A University of Minnesota research team that includes SCI faculty members Casim Sarker, PhD and Samira Azarin, PhD, has developed a simpler method for understanding cell states through the generation of energy landscapes. This new method produces landscapes with three quantitative features relevant to understanding cell behavior: how stable a cell state is, how quickly a cell transitions between states, and how variable these transitions are. Learn more.
SCI Faculty members develop standardized infusion protocols used to deliver FDA-approved cell therapies
SCI Faculty members, Allison Hubel, PhD and David McKenna Jr., MD conducted a study to develop standardized infusion protocols used to deliver the growing number of FDA-approved cell therapies. They observed infusions at three academic medical centers in the United States, and then analyzed and compared the workflows. This analysis identified opportunities to standardize and streamline the infusion workflow which may help facilitate adoption of new and existing cell therapies at a wider range of hospitals. Read the paper.
Research team creates heart valves that can grow with the recipient
In a groundbreaking study, researchers in SCI faculty member Robert Tranquillo's lab used a hybrid of tissue engineering and regenerative medicine to create heart valves that can grow with the recipient. The lab-created valves were tested in young lambs for a year and showed a capacity for growth. “If we can get these valves approved someday for children, it would have such a big impact on the children who suffer from heart defects and their families who have to deal with the immense stress of multiple surgeries,” Tranquillo said. “We could potentially reduce the number of surgeries these children would have to endure from five to one. That’s the dream.” Learn more.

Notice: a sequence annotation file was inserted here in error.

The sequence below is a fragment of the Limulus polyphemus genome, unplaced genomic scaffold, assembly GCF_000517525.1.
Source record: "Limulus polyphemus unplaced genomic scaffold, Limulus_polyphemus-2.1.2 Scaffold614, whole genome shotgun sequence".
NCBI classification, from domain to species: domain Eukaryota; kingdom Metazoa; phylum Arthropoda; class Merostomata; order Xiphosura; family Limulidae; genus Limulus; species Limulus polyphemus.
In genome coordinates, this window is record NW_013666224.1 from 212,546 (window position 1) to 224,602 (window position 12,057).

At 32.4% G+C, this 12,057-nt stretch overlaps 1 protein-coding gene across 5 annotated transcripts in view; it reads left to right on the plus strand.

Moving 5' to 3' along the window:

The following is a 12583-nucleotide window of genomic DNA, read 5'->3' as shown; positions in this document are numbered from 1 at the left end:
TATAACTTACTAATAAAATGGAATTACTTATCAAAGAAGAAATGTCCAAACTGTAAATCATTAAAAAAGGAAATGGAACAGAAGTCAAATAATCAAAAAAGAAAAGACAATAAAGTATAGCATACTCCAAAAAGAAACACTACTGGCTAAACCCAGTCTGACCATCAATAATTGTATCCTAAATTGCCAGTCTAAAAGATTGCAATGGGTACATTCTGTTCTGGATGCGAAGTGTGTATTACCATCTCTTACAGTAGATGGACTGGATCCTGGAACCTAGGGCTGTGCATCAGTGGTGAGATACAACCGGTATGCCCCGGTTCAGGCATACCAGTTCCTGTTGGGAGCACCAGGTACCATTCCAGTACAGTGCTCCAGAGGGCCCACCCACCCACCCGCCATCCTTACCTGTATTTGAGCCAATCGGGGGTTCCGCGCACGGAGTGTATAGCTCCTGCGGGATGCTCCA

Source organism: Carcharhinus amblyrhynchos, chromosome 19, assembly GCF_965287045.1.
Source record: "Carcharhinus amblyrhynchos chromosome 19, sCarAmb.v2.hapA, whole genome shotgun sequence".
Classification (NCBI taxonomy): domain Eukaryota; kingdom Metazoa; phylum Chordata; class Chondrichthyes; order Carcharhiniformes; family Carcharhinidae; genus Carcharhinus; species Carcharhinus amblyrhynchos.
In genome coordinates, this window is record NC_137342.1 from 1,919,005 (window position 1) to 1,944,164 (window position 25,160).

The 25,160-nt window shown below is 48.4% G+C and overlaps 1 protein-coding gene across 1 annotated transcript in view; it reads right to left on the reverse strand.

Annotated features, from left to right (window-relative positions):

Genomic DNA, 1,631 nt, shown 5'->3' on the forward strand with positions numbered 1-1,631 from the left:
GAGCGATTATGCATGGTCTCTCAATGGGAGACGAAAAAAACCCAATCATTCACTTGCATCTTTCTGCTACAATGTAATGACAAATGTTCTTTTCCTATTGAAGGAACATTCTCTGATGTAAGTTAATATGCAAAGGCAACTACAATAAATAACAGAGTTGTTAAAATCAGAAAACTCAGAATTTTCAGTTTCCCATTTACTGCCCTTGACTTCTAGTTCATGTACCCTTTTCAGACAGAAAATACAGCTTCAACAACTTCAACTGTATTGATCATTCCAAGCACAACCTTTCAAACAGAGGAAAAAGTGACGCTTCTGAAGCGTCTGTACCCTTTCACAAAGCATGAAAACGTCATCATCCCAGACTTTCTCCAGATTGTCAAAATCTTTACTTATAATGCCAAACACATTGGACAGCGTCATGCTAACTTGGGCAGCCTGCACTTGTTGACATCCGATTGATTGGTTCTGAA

SCI faculty members from the U of M Medical School have developed two new rapid COVID-19 diagnostic tests
SCI faculty members from the University of Minnesota Medical School have developed two new rapid diagnostic tests for COVID-19. The technology for both tests uses the cutting-edge CRISPR/Cas9 system. One test detects COVID-19 variants and the other helps to differentiate between COVID-19 and other illnesses with similar symptoms. Learn more.
SCI Researchers Speed Neuron Production with New Differentiation Protocol
Two SCI Faculty members Ann Parr, MD, PhD, associate professor in the Department of Neurosurgery, and James Dutton, PhD, associate professor in the Department of Genetics, Cell Biology and Development, have developed a new protocol to improve the generation of neural and glial cells from human induced pluripotent stem cells (hiPSCs). Learn more about this research.
New way to deliver DNA-based therapies for diseases discovered by SCI faculty member
A research team led by chemistry professor and SCI faculty member Theresa Reineke has created a new polymer to deliver DNA and RNA-based therapies for diseases. The research team observed how polymers interact with human cells when delivering medicines into the body. This discovery opens the door for more widespread use of polymers in applications like gene therapy and vaccine development. Learn more.